Many thanks. Contribution by User:Bamboo

Bamboo, This has already been recognized as a Wikipedia:Featured article as stated at the top of the page. Please make new edits at the bottom of the page and sign with four tildes ~~~~. Thanks, BanyanTree 18:01, 7 December 2005 (UTC)

Regional Conflict[edit]

"Preceding the Rwandan Genocide, the new Rwandan government felt threatened by the presence (across the Rwandan border in Congo - known then as Zaïre) of former Rwandan soldiers (including Banyamulenge rebels) and members of the previous regime. These soldiers were aided by Mobutu Sese Seko – leading Rwanda (with the aid of Museveni) and Laurent Kabila's rebels to subsequently take power in Congo."

This paragraph is confusing. Wouldn't the "new Rwandan government" be after the Rwandan Genocide? I was going to change "preceding" to "after", but wasn't sure which Rwandan government was being referred to. If the Rwandese Patriotic Front was meant, they wouldn't be fighting the Banyamulenge, who were their allies.170.140.74.93 06:01, 19 December 2005 (UTC)

OK, I fixed it myself, feel free to revert if it really was talking about the pre-genocide government170.140.74.93 06:50, 19 December 2005 (UTC)

HIV/AIDS[edit]

There was an article recently in the Economist which argued that the Ugandan response to HIV/AIDs wasn't as good as had been thought; that in fact one the primary reasons for the decrease in infection rates/number of infected was simply that those infected have been dying in large numbers.

Toby Douglass 13:57, 19 December 2005 (UTC)

WOW! That's a damn good article.[edit]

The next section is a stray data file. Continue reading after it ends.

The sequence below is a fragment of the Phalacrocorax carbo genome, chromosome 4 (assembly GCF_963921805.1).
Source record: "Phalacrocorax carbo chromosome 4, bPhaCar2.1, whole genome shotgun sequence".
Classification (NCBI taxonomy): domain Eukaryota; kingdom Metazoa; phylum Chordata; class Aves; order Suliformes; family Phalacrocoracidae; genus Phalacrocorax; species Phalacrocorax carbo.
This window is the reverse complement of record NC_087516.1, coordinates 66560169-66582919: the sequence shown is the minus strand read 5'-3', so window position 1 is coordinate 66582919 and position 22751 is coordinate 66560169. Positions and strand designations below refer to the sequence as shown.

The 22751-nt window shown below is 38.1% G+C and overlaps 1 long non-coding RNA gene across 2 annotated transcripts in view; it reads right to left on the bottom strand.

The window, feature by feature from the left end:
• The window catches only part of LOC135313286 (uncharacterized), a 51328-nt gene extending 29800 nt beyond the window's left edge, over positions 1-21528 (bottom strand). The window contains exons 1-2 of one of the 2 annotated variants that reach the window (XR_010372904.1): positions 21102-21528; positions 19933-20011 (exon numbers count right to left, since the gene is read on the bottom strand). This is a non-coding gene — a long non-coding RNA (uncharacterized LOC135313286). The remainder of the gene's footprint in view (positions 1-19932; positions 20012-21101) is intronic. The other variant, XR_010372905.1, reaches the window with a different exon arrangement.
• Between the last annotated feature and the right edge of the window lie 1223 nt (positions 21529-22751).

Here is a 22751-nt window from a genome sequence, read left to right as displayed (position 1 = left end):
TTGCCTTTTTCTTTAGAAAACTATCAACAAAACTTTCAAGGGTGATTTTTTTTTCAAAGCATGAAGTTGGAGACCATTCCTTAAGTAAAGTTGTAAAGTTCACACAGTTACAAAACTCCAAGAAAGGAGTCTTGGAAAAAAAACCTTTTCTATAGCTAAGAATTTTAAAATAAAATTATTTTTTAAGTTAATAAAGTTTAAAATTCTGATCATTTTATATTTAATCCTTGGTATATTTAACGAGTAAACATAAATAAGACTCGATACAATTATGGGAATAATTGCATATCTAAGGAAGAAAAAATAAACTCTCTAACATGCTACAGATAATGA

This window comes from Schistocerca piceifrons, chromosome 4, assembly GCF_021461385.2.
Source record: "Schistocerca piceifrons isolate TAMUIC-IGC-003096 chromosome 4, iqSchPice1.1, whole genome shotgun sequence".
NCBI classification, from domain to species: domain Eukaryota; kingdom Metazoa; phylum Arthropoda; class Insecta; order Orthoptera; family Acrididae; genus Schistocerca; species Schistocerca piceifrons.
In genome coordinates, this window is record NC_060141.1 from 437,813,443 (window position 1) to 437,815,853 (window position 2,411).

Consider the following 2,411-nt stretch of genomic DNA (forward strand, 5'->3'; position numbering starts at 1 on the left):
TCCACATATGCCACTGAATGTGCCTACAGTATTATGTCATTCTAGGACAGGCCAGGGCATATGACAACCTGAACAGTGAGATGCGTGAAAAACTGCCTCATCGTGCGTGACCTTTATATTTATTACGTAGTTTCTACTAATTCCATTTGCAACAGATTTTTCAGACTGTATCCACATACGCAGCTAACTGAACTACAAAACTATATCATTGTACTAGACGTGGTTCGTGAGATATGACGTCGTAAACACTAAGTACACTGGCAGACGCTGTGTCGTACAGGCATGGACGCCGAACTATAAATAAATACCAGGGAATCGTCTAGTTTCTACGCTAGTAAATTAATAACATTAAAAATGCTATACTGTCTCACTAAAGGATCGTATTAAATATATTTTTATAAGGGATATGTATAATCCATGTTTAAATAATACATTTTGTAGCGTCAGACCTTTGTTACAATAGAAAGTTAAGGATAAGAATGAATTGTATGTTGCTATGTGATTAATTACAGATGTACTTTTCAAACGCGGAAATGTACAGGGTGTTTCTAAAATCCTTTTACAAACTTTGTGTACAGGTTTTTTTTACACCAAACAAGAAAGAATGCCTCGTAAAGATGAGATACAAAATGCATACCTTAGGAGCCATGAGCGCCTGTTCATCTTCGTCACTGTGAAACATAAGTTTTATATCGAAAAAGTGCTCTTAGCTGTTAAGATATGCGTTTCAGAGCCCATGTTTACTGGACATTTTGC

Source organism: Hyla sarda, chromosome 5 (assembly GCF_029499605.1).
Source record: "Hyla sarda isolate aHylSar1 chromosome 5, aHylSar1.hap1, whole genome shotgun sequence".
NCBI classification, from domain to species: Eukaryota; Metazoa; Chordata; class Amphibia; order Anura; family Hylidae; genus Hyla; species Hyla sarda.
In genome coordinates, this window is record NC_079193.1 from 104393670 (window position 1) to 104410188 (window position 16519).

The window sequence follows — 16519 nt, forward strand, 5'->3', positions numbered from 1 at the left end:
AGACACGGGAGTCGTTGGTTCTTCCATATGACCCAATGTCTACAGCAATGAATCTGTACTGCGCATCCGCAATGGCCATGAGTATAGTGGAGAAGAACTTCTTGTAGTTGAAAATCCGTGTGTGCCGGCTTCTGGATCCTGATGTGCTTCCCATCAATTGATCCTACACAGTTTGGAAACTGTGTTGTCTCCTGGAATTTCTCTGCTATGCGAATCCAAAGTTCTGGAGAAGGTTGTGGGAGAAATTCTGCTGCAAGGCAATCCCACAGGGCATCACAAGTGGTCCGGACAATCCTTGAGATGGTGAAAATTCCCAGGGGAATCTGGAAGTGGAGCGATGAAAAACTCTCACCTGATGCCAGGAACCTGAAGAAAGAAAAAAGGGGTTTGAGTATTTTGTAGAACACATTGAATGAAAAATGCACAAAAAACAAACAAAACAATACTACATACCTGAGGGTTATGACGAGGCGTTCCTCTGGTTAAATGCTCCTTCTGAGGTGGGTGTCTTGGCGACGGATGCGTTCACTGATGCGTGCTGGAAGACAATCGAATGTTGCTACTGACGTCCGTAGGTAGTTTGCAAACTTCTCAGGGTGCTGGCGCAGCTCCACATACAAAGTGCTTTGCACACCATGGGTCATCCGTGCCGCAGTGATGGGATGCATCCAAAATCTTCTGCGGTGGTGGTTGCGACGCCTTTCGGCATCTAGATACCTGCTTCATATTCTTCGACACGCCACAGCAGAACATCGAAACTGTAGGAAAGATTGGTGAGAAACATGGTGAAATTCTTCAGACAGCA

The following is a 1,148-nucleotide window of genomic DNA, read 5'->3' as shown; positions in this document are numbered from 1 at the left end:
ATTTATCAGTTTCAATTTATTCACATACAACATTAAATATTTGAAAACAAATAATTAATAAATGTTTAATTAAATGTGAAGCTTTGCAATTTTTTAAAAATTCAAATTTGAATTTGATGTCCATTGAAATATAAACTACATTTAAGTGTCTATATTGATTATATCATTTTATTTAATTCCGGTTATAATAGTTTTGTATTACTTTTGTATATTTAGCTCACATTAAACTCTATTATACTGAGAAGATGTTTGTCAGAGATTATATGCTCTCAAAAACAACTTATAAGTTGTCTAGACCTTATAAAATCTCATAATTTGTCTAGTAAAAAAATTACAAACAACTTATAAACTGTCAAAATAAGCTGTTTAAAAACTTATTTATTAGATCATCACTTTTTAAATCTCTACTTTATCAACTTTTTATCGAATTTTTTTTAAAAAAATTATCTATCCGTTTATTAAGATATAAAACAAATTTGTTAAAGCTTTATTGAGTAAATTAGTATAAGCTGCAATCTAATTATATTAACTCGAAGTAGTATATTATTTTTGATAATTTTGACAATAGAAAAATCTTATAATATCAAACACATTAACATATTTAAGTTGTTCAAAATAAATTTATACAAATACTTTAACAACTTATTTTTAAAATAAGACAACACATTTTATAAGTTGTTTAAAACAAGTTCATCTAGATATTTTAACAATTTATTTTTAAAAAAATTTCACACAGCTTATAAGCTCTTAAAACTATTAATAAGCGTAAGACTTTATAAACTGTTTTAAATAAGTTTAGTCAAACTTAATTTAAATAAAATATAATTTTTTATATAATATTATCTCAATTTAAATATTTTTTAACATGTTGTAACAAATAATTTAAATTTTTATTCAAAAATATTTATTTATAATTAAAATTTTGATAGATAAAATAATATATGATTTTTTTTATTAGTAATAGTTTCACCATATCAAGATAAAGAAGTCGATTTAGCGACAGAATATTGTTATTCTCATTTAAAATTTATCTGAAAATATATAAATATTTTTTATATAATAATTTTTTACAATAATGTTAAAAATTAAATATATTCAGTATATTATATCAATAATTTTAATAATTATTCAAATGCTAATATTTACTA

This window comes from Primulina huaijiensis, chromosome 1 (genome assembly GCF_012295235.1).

Wow, I just wanted to say that all of those who contributed to this article did a hellova job. I never came across this article before it was featured, but damn did it ever deserve it. This is probably one of the best biographical articles I've ever read. Congrats on the feature, guys and gals. 70.48.111.76 14:15, 19 December 2005 (UTC)

I agree. Great work! Congratulations to everybody who contributed to it. Extraordinary Machine 00:09, 20 December 2005 (UTC)
Agreed 150%. Josh 10:44, 21 November 2006 (UTC)

Page was Screwed some while back![edit]

It was written Horshit by some MM.

Uganda to pay?[edit]

[2] [3] —Preceding unsigned comment added by Xed (talkcontribs) 21:42, 19 December 2005

Thanks. That news has been added to Current events in Africa, and will shortly be added to this article. --Ezeu 00:36, 20 December 2005 (UTC)

Political pluralism etc.[edit]

The article said:

Recent restrictions on political pluralism and moves to scrap constitutional limits on presidential terms have attracted concern from domestic commentators and the international community.

I have changed this. There are still some concerns, but the above statement does not reflect the current situation. Multipartyism has been OKed after a referendum. The removal of presidential terms was decided upon by Parliament (after a controversial campaign). But less I be acused of POV, let me also say that a problem today is that Museveni has decided to run for re-election against his promise during the last presidential elections, and that he seems to be using the state apparatus, the army and covert groups [4] to strong-arm himself to another term, including the arrest of his rival, and subduing the media [5] etc.--Ezeu 12:13, 20 December 2005 (UTC)

More Info about mistreatments of Opposition Leader[edit]

This a great article but I believe more should be written to emphasize the erosion of democratic space under Museveni in the past couple of years especially when it comes to his mistreatment of Opposition Leaders like Kizza Besigye, who are jailed on what International observers [6] have termed to be frivolous grounds --Falconsgladiator 05:06, 27 July 2006 (UTC)

LGBT rights opposition[edit]

I added him to that category. If anyone wants to see the source: [http://news.bbc.co.uk/2/hi/africa/5326930.stm source

2005 Constitutional change[edit]